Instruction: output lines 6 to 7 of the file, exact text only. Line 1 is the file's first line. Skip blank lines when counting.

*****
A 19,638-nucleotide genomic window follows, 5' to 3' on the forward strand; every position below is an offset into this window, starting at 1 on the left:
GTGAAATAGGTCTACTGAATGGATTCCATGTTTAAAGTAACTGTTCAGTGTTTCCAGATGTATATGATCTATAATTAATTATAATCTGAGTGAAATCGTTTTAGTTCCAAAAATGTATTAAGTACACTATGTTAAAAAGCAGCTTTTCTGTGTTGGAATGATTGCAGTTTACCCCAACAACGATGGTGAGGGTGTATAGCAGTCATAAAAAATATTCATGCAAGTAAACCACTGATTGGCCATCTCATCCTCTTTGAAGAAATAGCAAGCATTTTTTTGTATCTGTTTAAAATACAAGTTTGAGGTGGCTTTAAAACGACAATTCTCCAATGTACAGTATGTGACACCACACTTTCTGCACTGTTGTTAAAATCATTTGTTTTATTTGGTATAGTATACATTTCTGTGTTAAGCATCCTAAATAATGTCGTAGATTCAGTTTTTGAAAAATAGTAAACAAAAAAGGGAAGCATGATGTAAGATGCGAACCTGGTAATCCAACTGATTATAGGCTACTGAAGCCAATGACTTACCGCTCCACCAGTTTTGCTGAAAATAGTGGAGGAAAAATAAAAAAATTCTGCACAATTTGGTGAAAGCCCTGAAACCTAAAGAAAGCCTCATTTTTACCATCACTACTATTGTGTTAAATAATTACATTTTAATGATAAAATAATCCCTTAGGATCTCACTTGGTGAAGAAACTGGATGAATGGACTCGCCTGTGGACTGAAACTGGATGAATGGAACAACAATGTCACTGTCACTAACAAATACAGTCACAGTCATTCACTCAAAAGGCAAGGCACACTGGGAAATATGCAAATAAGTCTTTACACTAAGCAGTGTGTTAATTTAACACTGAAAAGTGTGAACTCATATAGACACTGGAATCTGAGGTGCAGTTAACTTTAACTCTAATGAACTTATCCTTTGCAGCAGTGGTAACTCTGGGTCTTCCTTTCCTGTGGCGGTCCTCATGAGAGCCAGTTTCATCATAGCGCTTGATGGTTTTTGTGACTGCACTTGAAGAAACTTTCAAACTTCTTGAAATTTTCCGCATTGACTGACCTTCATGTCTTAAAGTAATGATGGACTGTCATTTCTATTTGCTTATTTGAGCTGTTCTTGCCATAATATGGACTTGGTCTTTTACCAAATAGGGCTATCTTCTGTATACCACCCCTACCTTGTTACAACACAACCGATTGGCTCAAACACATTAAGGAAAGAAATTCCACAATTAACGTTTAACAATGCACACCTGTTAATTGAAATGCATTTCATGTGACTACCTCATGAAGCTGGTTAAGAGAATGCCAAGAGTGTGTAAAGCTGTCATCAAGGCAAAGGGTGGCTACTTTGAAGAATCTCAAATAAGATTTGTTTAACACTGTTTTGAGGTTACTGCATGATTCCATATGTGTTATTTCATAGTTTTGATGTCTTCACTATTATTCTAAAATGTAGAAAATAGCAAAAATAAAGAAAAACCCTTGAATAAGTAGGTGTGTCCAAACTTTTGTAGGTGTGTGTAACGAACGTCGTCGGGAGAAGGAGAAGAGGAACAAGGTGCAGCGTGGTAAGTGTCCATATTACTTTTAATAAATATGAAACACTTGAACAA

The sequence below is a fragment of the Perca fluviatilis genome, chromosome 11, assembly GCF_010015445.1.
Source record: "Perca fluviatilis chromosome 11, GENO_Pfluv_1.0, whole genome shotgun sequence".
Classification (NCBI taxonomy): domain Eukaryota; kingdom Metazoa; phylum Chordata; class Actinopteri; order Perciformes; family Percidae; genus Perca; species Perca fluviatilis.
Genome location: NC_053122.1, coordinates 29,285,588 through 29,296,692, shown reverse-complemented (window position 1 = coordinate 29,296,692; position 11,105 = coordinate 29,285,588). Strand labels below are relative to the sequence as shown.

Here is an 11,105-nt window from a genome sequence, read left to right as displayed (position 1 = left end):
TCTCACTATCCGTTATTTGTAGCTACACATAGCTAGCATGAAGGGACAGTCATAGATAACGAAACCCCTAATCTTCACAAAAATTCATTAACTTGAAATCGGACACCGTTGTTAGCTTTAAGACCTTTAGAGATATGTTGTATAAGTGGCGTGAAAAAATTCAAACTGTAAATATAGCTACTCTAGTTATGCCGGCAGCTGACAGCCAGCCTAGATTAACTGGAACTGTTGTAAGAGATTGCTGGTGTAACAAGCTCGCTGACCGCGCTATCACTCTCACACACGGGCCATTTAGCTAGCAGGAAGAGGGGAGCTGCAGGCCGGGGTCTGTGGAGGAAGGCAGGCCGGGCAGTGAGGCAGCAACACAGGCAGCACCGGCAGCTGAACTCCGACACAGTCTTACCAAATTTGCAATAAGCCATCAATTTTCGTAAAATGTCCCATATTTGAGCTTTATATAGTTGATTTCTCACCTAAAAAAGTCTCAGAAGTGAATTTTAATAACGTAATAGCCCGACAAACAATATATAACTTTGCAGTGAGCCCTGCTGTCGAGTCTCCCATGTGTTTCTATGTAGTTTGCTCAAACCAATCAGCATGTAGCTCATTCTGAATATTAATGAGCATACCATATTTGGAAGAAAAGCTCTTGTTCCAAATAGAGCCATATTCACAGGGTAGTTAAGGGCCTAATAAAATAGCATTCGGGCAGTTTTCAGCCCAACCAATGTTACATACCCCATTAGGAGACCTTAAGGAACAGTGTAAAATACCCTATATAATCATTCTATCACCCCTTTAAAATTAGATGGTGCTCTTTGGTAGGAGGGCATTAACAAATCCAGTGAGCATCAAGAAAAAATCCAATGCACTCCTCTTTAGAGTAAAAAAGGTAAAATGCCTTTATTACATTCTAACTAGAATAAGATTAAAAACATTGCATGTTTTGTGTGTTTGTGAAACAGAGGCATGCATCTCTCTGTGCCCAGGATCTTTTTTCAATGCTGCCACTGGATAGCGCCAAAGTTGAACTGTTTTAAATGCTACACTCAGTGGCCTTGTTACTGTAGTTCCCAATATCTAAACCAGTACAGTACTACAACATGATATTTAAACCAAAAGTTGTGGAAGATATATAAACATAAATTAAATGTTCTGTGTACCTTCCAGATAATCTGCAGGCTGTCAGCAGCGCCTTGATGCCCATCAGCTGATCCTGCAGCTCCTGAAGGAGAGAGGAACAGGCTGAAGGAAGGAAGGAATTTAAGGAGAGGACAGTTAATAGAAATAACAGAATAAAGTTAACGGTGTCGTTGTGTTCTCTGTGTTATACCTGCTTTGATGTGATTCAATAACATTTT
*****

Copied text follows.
Genome location: NC_053122.1, coordinates 29,285,588 through 29,296,692, shown reverse-complemented (window position 1 = coordinate 29,296,692; position 11,105 = coordinate 29,285,588). Strand labels below are relative to the sequence as shown.

Here is an 11,105-nt window from a genome sequence, read left to right as displayed (position 1 = left end):